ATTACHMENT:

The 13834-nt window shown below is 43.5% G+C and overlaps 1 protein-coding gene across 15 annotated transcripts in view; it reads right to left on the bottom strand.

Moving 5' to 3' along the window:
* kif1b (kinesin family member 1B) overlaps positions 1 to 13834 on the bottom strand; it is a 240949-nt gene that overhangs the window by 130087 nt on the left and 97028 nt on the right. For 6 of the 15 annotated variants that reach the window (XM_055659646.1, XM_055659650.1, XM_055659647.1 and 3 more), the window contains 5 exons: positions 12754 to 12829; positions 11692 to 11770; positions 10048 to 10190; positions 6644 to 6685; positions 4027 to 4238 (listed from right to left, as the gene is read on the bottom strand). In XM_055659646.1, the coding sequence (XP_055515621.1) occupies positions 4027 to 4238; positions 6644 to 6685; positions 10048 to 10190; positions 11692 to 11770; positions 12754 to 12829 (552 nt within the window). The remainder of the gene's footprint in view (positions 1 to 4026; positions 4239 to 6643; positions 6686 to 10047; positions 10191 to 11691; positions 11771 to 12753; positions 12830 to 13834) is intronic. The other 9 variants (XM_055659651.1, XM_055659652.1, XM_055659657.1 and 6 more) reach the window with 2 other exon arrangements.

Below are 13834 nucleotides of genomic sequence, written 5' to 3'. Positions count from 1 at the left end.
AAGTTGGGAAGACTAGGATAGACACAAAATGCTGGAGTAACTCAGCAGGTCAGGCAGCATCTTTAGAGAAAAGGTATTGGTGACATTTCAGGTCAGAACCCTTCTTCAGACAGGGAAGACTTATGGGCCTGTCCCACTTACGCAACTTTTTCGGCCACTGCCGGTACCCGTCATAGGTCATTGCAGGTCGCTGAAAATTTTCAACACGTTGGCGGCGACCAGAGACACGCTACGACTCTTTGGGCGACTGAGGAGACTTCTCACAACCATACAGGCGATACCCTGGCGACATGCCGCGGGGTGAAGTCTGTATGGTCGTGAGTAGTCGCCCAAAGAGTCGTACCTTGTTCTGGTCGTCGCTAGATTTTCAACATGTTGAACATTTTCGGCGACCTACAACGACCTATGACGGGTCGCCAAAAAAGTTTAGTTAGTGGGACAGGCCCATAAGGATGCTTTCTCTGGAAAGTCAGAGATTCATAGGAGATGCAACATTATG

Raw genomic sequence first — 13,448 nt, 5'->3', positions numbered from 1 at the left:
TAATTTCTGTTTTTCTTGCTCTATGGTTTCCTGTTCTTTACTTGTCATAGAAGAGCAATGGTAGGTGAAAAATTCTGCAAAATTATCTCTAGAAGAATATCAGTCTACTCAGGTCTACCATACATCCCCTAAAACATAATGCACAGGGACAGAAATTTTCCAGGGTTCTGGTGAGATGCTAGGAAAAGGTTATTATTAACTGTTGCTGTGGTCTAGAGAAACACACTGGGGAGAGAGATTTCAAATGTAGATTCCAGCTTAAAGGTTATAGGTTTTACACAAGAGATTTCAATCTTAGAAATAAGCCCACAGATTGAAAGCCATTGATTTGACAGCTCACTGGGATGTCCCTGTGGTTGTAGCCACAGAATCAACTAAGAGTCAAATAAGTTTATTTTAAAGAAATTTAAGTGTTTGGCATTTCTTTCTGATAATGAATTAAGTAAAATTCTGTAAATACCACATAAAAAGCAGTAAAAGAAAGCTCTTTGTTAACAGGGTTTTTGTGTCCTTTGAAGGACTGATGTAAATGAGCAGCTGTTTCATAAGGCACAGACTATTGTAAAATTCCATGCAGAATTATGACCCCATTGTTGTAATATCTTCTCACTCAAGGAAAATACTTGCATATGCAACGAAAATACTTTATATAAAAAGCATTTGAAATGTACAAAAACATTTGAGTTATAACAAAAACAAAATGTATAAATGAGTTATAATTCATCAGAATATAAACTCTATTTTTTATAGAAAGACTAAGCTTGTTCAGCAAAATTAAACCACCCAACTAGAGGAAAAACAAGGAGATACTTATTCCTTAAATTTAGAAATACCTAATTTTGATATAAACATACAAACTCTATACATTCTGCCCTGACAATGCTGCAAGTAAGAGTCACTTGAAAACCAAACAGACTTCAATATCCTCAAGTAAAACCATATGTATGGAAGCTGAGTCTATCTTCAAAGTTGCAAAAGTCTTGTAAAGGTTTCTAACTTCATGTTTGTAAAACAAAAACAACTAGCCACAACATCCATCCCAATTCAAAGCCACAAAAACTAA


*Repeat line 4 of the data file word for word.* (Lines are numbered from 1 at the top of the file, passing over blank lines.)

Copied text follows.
Below are 13834 nucleotides of genomic sequence, written 5' to 3'. Positions count from 1 at the left end.